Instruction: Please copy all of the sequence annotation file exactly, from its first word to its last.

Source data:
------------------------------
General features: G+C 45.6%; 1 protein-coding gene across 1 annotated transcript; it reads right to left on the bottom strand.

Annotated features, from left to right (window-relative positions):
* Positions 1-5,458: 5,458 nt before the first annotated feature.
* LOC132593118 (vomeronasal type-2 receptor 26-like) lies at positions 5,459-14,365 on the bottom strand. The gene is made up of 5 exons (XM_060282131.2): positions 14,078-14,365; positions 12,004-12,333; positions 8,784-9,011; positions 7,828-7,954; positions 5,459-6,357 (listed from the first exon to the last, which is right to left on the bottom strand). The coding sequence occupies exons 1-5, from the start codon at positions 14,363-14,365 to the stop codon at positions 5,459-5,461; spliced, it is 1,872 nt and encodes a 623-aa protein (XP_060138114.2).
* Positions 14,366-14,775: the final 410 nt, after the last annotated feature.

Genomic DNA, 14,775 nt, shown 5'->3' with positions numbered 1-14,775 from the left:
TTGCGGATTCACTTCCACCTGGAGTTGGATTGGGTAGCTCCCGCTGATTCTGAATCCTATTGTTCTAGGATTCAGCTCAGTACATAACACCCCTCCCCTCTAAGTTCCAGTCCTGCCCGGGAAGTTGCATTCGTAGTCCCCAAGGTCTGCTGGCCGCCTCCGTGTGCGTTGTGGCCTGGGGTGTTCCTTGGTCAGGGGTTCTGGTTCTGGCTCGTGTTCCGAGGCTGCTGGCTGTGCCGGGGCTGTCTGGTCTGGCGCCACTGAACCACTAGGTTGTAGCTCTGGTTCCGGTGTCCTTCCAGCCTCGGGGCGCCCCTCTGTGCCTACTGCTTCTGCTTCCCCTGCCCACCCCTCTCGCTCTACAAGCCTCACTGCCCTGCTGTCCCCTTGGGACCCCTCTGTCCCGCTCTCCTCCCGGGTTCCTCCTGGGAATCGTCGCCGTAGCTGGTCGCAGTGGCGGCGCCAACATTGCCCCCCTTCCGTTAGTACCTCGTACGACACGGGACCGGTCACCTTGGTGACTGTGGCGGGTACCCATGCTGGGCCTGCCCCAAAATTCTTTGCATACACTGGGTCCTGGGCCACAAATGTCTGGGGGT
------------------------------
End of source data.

General features: G+C 45.6%; 1 protein-coding gene across 1 annotated transcript; it reads right to left on the bottom strand.

Annotated features, from left to right (window-relative positions):
* Positions 1-5,458: 5,458 nt before the first annotated feature.
* LOC132593118 (vomeronasal type-2 receptor 26-like) lies at positions 5,459-14,365 on the bottom strand. The gene is made up of 5 exons (XM_060282131.2): positions 14,078-14,365; positions 12,004-12,333; positions 8,784-9,011; positions 7,828-7,954; positions 5,459-6,357 (listed from the first exon to the last, which is right to left on the bottom strand). The coding sequence occupies exons 1-5, from the start codon at positions 14,363-14,365 to the stop codon at positions 5,459-5,461; spliced, it is 1,872 nt and encodes a 623-aa protein (XP_060138114.2).
* Positions 14,366-14,775: the final 410 nt, after the last annotated feature.

Genomic DNA, 14,775 nt, shown 5'->3' with positions numbered 1-14,775 from the left:
TTGCGGATTCACTTCCACCTGGAGTTGGATTGGGTAGCTCCCGCTGATTCTGAATCCTATTGTTCTAGGATTCAGCTCAGTACATAACACCCCTCCCCTCTAAGTTCCAGTCCTGCCCGGGAAGTTGCATTCGTAGTCCCCAAGGTCTGCTGGCCGCCTCCGTGTGCGTTGTGGCCTGGGGTGTTCCTTGGTCAGGGGTTCTGGTTCTGGCTCGTGTTCCGAGGCTGCTGGCTGTGCCGGGGCTGTCTGGTCTGGCGCCACTGAACCACTAGGTTGTAGCTCTGGTTCCGGTGTCCTTCCAGCCTCGGGGCGCCCCTCTGTGCCTACTGCTTCTGCTTCCCCTGCCCACCCCTCTCGCTCTACAAGCCTCACTGCCCTGCTGTCCCCTTGGGACCCCTCTGTCCCGCTCTCCTCCCGGGTTCCTCCTGGGAATCGTCGCCGTAGCTGGTCGCAGTGGCGGCGCCAACATTGCCCCCCTTCCGTTAGTACCTCGTACGACACGGGACCGGTCACCTTGGTGACTGTGGCGGGTACCCATGCTGGGCCTGCCCCAAAATTCTTTGCATACACTGGGTCCTGGGCCACAAATGTCTGGGGGT